Encyclopedic Entry

All terrestrial planets have lithospheres. The lithospheres of Mercury, Venus, and Mars are much thicker and more rigid than Earth's.

Photograph by Jennifer Plourde, MyShot

Former Neighbors
Fossils of the same reptiles have been found in both South America and Africa. The fossils were even found in the same layers, in the same type of earth, a full ocean away. Scientists say this is evidence that the continents were once one giant landmass called Pangaea.

The lithosphere is the solid, outer part of the Earth. The Earth consists of three main layers: the core, or the inner layer; the mantle, in the middle; and the crust, which includes the continents and ocean floor. The lithosphere, which is about 100 kilometers (60 miles) deep in most places, includes the brittle upper portion of the mantle and the crust.

The lithosphere is always moving, but very slowly. It is broken into huge sections called tectonic plates. The extreme heat from the mantle part of the lithosphere makes it easier for the plates to move; this is similar to how iron is bendable once it's heated. The movement of the lithosphere, called plate tectonics, is the reason behind a lot of Earth's most dramatic geologic events. When one plate moves beneath another, or when two plates rub together, they can create earthquakes and volcanoes.

The U.S. state of Hawaii was formed on a tectonic plate called the Pacific plate. Its islands are in a chain because the plate was constantly moving above the mantle.

Plate tectonics may explain why we have continents. Scientists believe the continents used to be one major landmass called Pangaea, which separated because the lithosphere broke apart. There is evidence to support this theory. For example, the eastern coast of South America and the western coast of Africa look like they would fit together. And even though they are separated by an ocean, similar animals and plants are found in both regions.


Term Part of Speech Definition Encyclopedic Entry



edge of land along the sea or other large body of water.

Encyclopedic Entry: coast



one of the seven main land masses on Earth.

Encyclopedic Entry: continent



the extremely hot center of Earth, another planet, or a star.

Encyclopedic Entry: core



rocky outermost layer of Earth or other planet.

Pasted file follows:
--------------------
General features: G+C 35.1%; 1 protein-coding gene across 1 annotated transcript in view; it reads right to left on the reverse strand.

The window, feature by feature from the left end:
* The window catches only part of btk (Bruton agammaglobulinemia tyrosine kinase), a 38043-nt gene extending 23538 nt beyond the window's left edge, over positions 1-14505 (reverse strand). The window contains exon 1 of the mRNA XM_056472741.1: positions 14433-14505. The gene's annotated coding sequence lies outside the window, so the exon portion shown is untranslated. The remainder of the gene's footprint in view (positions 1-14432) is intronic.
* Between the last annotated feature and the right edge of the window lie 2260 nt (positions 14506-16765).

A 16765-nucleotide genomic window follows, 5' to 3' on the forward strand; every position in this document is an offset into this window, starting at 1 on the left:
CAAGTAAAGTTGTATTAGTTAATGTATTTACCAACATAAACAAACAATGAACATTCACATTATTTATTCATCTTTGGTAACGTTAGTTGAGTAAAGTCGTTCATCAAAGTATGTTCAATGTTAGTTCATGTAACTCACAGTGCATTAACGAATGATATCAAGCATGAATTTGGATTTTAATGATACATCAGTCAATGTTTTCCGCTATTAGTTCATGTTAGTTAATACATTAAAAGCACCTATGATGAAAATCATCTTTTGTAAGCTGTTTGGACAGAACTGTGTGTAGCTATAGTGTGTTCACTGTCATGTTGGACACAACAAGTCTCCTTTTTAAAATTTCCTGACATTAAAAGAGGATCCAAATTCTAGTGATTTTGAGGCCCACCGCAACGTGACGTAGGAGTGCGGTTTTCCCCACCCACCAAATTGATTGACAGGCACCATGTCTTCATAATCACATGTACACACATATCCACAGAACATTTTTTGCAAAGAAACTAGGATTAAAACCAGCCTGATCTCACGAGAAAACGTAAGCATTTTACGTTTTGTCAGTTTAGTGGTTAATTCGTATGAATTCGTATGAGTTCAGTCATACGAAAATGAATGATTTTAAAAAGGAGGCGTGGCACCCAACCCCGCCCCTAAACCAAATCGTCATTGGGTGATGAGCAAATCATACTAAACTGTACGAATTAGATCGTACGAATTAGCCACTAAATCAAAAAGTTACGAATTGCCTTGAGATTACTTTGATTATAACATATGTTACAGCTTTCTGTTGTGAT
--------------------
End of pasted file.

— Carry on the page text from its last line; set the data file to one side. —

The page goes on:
Encyclopedic Entry: crust



our planet, the third from the Sun. The Earth is the only place in the known universe that supports life.

Encyclopedic Entry: Earth



the sudden shaking of Earth's crust caused by the release of energy along fault lines or from volcanic activity.



having to do with the physical formations of the Earth.



chemical element with the symbol Fe.



large area of land.



outer, solid portion of the Earth. Also called the geosphere.

Encyclopedic Entry: lithosphere



middle layer of the Earth, made of mostly solid rock.

Encyclopedic Entry: mantle



large body of salt water that covers most of the Earth.

Encyclopedic Entry: ocean



supercontinent of all the Earth's landmass that existed about 250 million years ago.

plate tectonics


movement and interaction of the Earth's plates.

tectonic plate


large, moveable segment of the Earth's crust.



an opening in the Earth's crust, through which lava, ash, and gases erupt, and also the cone built by eruptions.


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Kim Rutledge
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Diane Boudreau
Tara Ramroop
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Erin Sprout
Hilary Costa
Hilary Hall
Jeff Hunt


Tim Gunther
Mary Crooks, National Geographic Society


Kara West
Jeannie Evers

Educator Reviewer

Nancy Wynne


Caryl-Sue, National Geographic Society


Dunn, Margery G. (Editor). (1989, 1993). "Exploring Your World: The Adventure of Geography." Washington, D.C.: National Geographic Society.

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